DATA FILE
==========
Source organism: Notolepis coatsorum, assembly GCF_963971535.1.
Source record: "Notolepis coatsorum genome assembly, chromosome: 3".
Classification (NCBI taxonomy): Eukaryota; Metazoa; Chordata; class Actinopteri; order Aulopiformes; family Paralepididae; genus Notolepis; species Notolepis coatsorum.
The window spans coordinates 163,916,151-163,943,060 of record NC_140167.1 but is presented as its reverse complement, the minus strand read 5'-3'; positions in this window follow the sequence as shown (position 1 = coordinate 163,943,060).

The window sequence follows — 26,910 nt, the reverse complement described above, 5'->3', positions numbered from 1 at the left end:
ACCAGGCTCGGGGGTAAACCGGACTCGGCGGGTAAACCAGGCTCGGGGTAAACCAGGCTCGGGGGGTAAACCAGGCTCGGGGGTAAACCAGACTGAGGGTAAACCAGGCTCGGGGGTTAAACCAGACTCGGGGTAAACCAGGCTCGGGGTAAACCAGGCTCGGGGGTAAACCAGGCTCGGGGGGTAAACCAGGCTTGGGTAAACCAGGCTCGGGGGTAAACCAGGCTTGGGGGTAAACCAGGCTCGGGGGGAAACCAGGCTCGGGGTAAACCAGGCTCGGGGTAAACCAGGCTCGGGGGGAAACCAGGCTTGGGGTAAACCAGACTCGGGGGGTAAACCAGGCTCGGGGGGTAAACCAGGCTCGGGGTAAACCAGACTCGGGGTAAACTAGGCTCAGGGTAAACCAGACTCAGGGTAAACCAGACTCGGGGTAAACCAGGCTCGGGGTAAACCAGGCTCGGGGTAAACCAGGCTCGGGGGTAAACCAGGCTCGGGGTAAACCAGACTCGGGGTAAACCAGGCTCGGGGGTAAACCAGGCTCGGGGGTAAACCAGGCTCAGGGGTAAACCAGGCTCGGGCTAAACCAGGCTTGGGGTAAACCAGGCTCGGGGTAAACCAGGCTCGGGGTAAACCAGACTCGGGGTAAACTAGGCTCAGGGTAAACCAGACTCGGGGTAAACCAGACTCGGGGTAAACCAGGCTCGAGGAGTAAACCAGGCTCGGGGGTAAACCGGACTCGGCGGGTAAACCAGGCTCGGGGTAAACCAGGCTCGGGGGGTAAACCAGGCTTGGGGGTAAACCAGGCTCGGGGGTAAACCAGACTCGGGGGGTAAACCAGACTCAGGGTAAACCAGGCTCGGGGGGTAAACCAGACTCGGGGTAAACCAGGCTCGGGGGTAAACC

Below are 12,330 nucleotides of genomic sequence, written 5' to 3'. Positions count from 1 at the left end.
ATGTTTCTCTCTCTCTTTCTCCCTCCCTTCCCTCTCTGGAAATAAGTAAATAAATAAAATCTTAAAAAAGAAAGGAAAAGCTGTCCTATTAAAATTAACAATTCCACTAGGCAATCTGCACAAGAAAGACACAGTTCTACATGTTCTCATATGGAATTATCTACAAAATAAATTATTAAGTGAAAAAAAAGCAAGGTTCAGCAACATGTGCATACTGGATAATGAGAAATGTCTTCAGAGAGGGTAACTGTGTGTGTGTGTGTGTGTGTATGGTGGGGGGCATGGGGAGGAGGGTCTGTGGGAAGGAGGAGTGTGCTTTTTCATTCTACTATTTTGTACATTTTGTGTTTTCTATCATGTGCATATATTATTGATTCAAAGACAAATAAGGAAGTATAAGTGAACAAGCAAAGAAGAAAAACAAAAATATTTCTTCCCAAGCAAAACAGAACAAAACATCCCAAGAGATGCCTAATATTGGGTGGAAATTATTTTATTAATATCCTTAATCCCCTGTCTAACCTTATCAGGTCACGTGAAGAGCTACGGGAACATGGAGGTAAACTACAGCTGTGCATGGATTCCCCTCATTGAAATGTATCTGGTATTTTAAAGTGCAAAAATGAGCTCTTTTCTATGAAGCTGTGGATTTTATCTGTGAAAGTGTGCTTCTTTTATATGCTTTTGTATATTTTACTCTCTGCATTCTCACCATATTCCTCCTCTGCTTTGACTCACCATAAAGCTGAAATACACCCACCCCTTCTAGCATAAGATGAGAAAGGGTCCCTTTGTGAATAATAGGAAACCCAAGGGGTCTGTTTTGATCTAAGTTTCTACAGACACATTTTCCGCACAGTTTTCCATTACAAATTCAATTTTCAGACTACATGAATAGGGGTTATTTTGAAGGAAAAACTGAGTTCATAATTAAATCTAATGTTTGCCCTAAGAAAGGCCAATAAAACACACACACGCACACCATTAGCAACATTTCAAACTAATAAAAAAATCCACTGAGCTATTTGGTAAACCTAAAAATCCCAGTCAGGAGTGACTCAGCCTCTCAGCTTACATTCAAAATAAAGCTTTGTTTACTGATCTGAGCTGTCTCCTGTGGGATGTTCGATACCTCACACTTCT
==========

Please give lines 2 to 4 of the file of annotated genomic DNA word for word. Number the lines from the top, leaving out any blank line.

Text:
Source record: "Notolepis coatsorum genome assembly, chromosome: 3".
Classification (NCBI taxonomy): Eukaryota; Metazoa; Chordata; class Actinopteri; order Aulopiformes; family Paralepididae; genus Notolepis; species Notolepis coatsorum.
The window spans coordinates 163,916,151-163,943,060 of record NC_140167.1 but is presented as its reverse complement, the minus strand read 5'-3'; positions in this window follow the sequence as shown (position 1 = coordinate 163,943,060).